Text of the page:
- The Central African Republic has become the second to legalise Bitcoin in the world.
- Bitcoin will be a legally accepted payment method, alongside the regional currency, the Central African CFA franc (XAF).
- According to crypto asset management firm Fidelity, if enough countries jump on the crypto bandwagon, others will have no choice but to follow suit.
The Central African Republic (CAR) has made history by becoming the second country in the world to grant Bitcoin legal status after El Salvador. The proposed bill was signed into law after getting a unanimous go-ahead from the country’s National Assembly — akin to the Parliament in India.
Just like El Salvador’s economy, which depends on the US dollar, CAR’s regional currency is backed by the French. This means that the country does not have an independent monetary policy, and hence, no control over the supply of money within its borders.
As things stand, the Central African CFA franc (XAF) has an average annual inflation rate of 4.8%. However over the past five years, the inflation rate has fluctuated in a wide range of -3% to 12%.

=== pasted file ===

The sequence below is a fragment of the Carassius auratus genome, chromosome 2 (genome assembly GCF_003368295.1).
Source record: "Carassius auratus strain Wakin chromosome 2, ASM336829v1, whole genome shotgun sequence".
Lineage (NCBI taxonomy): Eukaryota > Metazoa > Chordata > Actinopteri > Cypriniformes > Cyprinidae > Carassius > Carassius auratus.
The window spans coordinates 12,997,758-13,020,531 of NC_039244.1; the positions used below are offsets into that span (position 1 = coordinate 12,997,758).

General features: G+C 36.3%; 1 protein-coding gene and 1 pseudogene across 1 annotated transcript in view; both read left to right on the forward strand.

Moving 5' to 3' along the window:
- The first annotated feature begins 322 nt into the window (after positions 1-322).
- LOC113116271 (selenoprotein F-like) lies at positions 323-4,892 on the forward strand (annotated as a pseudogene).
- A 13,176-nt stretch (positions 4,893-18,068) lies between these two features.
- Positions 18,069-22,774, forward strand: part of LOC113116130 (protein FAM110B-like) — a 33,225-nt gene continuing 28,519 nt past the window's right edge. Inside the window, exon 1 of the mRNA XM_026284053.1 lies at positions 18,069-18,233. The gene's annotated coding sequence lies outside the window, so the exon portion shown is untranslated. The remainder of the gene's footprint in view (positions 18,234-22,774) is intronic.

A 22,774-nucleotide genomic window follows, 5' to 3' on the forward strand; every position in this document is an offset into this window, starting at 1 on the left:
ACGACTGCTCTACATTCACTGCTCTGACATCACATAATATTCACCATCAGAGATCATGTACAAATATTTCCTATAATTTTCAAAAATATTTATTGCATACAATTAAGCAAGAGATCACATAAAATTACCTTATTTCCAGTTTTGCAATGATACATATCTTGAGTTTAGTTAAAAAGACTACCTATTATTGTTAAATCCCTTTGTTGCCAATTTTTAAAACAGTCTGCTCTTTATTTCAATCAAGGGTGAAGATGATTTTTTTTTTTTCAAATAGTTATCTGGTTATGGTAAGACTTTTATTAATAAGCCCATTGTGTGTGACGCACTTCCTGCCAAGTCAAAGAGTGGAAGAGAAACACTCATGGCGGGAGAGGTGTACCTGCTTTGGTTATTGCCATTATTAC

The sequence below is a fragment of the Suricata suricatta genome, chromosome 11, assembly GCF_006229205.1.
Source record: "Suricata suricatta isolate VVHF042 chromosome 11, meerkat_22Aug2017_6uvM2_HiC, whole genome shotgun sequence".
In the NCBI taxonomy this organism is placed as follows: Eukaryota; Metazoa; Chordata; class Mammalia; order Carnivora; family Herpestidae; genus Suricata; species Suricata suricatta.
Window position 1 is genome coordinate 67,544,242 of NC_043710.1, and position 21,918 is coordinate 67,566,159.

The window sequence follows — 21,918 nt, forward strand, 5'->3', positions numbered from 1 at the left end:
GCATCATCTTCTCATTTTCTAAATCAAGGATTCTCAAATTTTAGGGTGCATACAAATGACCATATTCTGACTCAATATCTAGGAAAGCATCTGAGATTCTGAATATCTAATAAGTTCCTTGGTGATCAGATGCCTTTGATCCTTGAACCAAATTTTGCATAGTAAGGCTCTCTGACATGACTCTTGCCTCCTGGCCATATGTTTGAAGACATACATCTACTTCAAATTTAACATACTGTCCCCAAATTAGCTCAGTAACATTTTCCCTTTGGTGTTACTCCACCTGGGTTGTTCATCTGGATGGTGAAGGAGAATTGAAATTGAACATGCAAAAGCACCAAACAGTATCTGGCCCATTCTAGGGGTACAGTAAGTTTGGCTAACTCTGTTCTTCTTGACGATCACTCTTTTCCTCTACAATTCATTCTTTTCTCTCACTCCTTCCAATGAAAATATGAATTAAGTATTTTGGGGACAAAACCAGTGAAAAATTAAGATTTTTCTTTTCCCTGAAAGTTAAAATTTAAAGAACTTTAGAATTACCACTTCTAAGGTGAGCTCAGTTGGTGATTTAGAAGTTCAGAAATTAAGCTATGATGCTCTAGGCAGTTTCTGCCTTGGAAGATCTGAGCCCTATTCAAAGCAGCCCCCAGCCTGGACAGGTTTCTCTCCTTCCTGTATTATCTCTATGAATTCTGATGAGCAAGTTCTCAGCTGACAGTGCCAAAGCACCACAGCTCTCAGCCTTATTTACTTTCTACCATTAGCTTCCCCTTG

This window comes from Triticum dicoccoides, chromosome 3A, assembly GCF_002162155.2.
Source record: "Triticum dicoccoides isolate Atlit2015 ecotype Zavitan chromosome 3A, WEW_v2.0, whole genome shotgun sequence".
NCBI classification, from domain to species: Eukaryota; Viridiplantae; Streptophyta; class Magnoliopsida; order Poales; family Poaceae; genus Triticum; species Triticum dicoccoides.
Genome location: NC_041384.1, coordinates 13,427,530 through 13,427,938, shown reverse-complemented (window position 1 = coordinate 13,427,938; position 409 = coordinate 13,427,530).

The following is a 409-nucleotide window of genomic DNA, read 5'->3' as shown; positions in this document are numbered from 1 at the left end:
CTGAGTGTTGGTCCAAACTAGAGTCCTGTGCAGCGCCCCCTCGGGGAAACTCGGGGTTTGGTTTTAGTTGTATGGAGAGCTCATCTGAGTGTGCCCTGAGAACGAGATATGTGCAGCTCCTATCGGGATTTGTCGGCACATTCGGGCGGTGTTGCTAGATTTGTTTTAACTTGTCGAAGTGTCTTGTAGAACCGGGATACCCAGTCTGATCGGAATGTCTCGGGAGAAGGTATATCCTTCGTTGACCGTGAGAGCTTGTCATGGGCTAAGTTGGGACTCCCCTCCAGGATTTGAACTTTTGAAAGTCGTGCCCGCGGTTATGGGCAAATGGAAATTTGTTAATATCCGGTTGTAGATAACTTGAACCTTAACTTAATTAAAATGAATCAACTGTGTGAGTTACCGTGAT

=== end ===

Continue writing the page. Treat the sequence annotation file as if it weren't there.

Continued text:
Bullish on crypto adoption
Earlier this year, crypto investment firm Fidelity predicted that more governments and even a central bank could buy Bitcoin in 2022. According to its report, if enough countries jump on the bandwagon, others would likely follow suit — if only to prevent themselves from being at a competitive disadvantage.
If Bitcoin adoption increases, the countries that secure some bitcoin today will be better off competitively than their peers. Therefore, even if other countries do not believe in the investment thesis or the adoption of Bitcoin, they will be forced to acquire some as a form of insurance.
El Salvador’s neighbor Panama is also widely regarded as one of the front-runners to make Bitcoin legal tender. A draft proposal was unveiled in September last year — within 24 hours of El Salvador’s new Bitcoin regulations coming into play — but is yet to become law.
Certain senior officials in Malaysia were also quoted as gunning for the government to make Bitcoin legal tender alongside other crypto assets, according to a Bloomberg report from March. However, this speculation was short-lived with the country’s deputy finance minister clarifying that the government has no such intention.